- Birthday, Quotes

“Indeed it may be only by risking the incoherence of identity that connection is possible.”

Happy birthday, Judith Butler! 63, today!

“There is no gender identity behind the expressions of gender; that identity is performatively constituted by the very “expressions” that are said to be its results.”

“If the immutable character of sex is contested, perhaps this construct called ‘sex’ is as culturally constructed as gender; indeed, perhaps it was always already gender, with the consequence that the distinction between sex and gender turns out to be no distinction at all.”

“Gender is a kind of imitation for which there is no original; in fact, it is a kind of imitation that produces the very notion of the original as an effect and consequence of the imitation itself.”

“Indeed it may be only by risking the incoherence of identity that connection is possible.”

“Of course there are white people who may be very convinced that they are not racist, but that does not necessarily mean that they have examined, or worked though, how whiteness organizes their lives, values, the institutions they support, how they are implicated in ways of talking, seeing, and doing that constantly and tacitly discriminate. Undoing whiteness has to be difficult work, but it starts, I think, with humility, with learning history, with white people learning how the history of racism persists in the everyday vicissitudes of the present, even as some of us may think we are ‘beyond’ such a history, or even convinced that we have magically become ‘post-racial.’ It is difficult and ongoing work, calling on an ethical disposition and political solidarity that risks error in the practice of solidarity.

Whiteness is not an abstraction; its claim to dominance is fortified through daily acts which may not seem racist at all precisely because they are considered ‘normal.’ But just as certain kinds of violence and inequality get established as ‘normal’ through the proceedings that exonerate police of the lethal use of force against unarmed black people, so whiteness, or rather its claim to privilege, can be disestablished over time. This is why there must be a collective reflection on, and opposition to, the way whiteness takes hold of our ideas about whose lives matter. The norm of whiteness that supports both violence and inequality insinuates itself into the normal and the obvious. Understood as the sometimes tacit and sometimes explicit power to define the boundaries of kinship, community and nation, whiteness inflects all those frameworks within which certain lives are made to matter less than others.

It is always possible to do whiteness otherwise, to engage in a sustained and collective practice to question how racial differentiation enters into our daily evaluations of which lives deserve to be supported, to flourish, and which do not. But it is probably an error, in my view, for white people to become paralyzed with guilt and self-scrutiny. The point is rather to consider those ways of valuing and devaluing life that govern our own thinking and acting, understanding the social and historical reach of those ways of valuing. It is probably important and satisfying as well to let one’s whiteness recede by joining in acts of solidarity with all those who oppose racism. There are ways of fading out whiteness, withdrawing its implicit and explicit claim to racial privilege.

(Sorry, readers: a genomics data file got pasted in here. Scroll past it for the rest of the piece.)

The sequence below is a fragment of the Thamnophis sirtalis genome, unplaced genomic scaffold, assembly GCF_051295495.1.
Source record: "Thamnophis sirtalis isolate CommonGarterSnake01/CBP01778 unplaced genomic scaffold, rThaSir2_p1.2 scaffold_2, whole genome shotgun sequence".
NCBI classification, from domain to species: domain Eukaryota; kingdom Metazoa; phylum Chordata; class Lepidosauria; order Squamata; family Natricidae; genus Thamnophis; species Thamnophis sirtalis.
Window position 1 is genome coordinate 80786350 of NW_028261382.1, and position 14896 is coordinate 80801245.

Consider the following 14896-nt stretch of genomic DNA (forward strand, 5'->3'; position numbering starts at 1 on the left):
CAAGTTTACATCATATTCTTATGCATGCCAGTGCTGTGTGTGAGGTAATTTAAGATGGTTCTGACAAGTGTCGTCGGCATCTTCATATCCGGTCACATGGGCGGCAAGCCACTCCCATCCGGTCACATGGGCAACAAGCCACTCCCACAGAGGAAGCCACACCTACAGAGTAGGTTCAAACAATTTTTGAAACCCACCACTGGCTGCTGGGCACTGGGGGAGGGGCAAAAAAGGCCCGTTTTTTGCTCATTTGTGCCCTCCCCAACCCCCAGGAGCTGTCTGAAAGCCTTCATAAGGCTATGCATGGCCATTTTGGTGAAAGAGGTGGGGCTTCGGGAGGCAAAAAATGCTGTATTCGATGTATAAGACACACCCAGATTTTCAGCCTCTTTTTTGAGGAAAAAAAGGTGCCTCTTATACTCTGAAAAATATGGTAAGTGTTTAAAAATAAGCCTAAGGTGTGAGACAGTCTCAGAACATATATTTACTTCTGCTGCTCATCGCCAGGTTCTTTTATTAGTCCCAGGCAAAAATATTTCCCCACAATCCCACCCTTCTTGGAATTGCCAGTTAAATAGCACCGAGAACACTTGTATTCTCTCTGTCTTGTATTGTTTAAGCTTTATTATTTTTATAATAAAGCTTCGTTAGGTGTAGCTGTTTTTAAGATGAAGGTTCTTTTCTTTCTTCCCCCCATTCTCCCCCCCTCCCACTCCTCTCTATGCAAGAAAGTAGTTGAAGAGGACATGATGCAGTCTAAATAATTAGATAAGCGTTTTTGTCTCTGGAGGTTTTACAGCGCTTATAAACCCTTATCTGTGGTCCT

Demonstrations have the potential to embody forms of equality that we want to see realized in the world more broadly. Working against those practices and institutions that refuse to recognize and mark the powers of state racism in particular, assemblies gather to mourn and resist the deadly consequences of such powers. When people engage in concerted actions across racial lines to build communities based on equality, to defend the rights of those who are disproportionately imperiled to have a chance to live without the fear of dying quite suddenly at the hands of the police. There are many ways to do this, in the street, the office, the home, and in the media. Only through such an ever-growing cross-racial struggle against racism can we begin to achieve a sense of all the lives that really do matter.”

John Madera's fiction may be found in Conjunctions, Opium Magazine, The &Now Awards 2: The Best Innovative Writing, and many other journals. His criticism may be found in American Book Review, Bookforum, The Review of Contemporary Fiction, Rain Taxi: Review of Books, The Believer, The Brooklyn Rail, and many other venues. Recipient of an M.F.A. in Literary Arts from Brown University, John Madera lives in New York City, where he runs Rhizomatic and manages and edits Big Other.

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